Scotland, for its part, has made considerable strides in renewable energies. And, whilst the prospect of new oil and gas fields in the North Sea is a welcome one, these will do nothing to help in the short or medium term. In the meantime, many people will feel outraged that they are facing punitive rises in energy bills despite living in an energy-abundant country like Scotland. With food banks already reporting record use across the UK, and further price shocks in the pipeline, the Westminster Government cannot continue to sit on its hands for much longer.



Happy 96th, ma’am

SHE has, as Queen, been a steady, reassuring constant in British public life since her coronation in the summer of 1953.

Dignified and unflappable, devoted to her lifelong sense of duty and content to keep her own counsel, she has seen many Prime Ministers come and go, has seen her beloved country change so much and, closer to home, has witnessed her own family enduring its share of crises, too many of them self-inflicted. Just over a year ago she was left bereft when her consort died after 73 years of marriage.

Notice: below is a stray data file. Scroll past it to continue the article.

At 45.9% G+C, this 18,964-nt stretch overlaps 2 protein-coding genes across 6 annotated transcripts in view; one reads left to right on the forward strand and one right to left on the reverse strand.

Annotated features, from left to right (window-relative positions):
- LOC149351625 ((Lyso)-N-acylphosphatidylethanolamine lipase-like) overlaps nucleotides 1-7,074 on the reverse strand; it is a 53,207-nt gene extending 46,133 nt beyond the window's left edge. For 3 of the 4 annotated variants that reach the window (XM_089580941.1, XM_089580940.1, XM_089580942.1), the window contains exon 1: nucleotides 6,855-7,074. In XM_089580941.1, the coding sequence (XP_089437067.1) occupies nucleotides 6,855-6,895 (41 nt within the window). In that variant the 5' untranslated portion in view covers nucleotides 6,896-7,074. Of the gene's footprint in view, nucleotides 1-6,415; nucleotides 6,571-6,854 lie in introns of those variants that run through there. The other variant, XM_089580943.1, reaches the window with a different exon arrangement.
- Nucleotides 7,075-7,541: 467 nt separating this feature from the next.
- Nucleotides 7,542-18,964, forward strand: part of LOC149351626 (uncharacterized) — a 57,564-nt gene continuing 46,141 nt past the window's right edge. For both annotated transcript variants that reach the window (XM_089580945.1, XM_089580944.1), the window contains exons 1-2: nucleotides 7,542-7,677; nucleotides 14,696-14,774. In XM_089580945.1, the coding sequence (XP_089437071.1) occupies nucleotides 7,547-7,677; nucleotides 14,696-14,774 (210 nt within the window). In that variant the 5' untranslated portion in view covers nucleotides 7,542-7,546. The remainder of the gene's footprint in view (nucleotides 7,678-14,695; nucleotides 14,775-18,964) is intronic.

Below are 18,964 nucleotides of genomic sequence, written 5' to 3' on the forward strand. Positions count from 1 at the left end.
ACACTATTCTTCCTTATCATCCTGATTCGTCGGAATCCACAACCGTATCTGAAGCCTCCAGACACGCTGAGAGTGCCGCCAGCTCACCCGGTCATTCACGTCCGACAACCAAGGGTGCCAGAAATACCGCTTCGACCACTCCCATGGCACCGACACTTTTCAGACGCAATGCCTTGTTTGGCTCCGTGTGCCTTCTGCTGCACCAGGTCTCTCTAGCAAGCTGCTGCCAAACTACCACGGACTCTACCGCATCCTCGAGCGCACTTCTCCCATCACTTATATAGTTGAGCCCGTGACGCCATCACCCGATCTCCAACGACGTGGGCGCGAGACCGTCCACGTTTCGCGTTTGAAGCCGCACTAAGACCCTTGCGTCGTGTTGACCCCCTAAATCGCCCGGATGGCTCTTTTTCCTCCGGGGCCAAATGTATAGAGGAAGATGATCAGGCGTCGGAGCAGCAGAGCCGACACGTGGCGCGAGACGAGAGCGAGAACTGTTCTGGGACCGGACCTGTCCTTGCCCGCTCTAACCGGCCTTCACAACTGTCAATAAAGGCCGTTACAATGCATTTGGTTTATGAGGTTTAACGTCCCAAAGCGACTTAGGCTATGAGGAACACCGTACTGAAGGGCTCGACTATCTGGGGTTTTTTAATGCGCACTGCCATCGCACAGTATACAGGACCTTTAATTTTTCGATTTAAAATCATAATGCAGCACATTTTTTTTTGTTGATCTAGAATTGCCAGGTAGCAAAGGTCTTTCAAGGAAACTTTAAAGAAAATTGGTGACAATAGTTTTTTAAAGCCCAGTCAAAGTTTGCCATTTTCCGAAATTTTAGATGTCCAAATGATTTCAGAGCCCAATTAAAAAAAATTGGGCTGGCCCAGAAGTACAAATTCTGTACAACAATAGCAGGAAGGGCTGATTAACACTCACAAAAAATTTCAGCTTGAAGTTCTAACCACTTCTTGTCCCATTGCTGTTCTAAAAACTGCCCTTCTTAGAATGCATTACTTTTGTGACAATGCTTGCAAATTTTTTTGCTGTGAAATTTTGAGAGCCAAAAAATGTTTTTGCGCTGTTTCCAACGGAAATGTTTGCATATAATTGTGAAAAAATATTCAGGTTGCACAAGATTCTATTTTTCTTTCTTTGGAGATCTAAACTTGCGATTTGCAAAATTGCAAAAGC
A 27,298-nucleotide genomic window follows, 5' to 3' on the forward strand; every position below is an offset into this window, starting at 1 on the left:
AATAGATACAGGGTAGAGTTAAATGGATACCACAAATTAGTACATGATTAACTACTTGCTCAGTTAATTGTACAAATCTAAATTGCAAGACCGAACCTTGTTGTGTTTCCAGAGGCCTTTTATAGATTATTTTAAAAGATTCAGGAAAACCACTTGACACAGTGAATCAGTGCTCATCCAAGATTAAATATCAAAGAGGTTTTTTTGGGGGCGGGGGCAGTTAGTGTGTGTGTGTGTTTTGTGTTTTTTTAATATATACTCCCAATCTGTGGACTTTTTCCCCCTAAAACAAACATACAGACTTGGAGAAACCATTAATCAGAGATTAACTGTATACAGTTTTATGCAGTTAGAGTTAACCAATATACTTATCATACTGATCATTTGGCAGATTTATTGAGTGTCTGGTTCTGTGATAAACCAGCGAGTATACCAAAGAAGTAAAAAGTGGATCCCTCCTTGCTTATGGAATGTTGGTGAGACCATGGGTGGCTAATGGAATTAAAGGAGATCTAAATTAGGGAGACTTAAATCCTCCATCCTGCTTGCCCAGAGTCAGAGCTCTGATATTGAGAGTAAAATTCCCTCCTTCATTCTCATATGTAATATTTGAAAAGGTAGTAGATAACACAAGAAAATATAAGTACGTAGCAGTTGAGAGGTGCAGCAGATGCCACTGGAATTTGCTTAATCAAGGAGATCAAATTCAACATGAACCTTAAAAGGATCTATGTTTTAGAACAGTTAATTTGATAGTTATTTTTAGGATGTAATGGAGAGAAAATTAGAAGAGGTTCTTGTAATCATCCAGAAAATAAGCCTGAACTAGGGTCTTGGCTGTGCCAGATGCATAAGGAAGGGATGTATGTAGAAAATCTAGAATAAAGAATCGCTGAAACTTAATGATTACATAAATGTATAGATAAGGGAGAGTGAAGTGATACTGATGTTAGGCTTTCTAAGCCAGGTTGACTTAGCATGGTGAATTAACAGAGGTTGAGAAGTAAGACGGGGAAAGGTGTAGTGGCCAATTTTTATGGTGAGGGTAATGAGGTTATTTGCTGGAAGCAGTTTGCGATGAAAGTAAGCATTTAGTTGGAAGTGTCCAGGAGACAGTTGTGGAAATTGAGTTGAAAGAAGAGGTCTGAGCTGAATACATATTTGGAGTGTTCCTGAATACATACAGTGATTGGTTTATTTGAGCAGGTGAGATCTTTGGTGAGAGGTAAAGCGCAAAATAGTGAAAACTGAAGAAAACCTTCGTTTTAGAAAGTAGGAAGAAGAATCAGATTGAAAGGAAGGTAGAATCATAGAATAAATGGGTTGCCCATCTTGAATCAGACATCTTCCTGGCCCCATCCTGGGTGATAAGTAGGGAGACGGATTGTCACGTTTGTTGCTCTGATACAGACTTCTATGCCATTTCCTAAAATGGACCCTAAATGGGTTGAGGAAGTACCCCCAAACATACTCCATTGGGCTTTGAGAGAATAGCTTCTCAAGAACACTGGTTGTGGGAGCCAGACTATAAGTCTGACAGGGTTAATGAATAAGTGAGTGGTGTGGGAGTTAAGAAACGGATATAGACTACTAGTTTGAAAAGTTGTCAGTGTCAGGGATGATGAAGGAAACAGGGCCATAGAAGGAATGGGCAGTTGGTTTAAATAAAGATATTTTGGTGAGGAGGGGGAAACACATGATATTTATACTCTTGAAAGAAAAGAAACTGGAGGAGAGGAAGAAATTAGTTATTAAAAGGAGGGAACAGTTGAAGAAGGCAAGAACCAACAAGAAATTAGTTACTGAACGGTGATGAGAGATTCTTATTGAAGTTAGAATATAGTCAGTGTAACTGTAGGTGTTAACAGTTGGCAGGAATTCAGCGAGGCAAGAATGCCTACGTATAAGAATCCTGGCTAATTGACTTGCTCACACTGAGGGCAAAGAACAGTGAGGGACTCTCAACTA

For all her years as our monarch, it sometimes seem that we hardly know the Queen. Even at 96 she remains, by and large, an enigma. But Britain would have indisputably been a poorer place without her. You do not need to be an ardent monarchist to admire her numerous qualities, the valuable yet understated sense of dependability, wisdom and continuity she represents.

It is a pity her birthday week was, to a small extent, overshadowed by the petulant intervention of the Duke of Sussex. He and his equally self-regarding wife have been anything but dignified of late – but, as ever, the Queen’s reputation as a global phenomenon who merits our respect and affection will remain intact. They would do well to learn from her.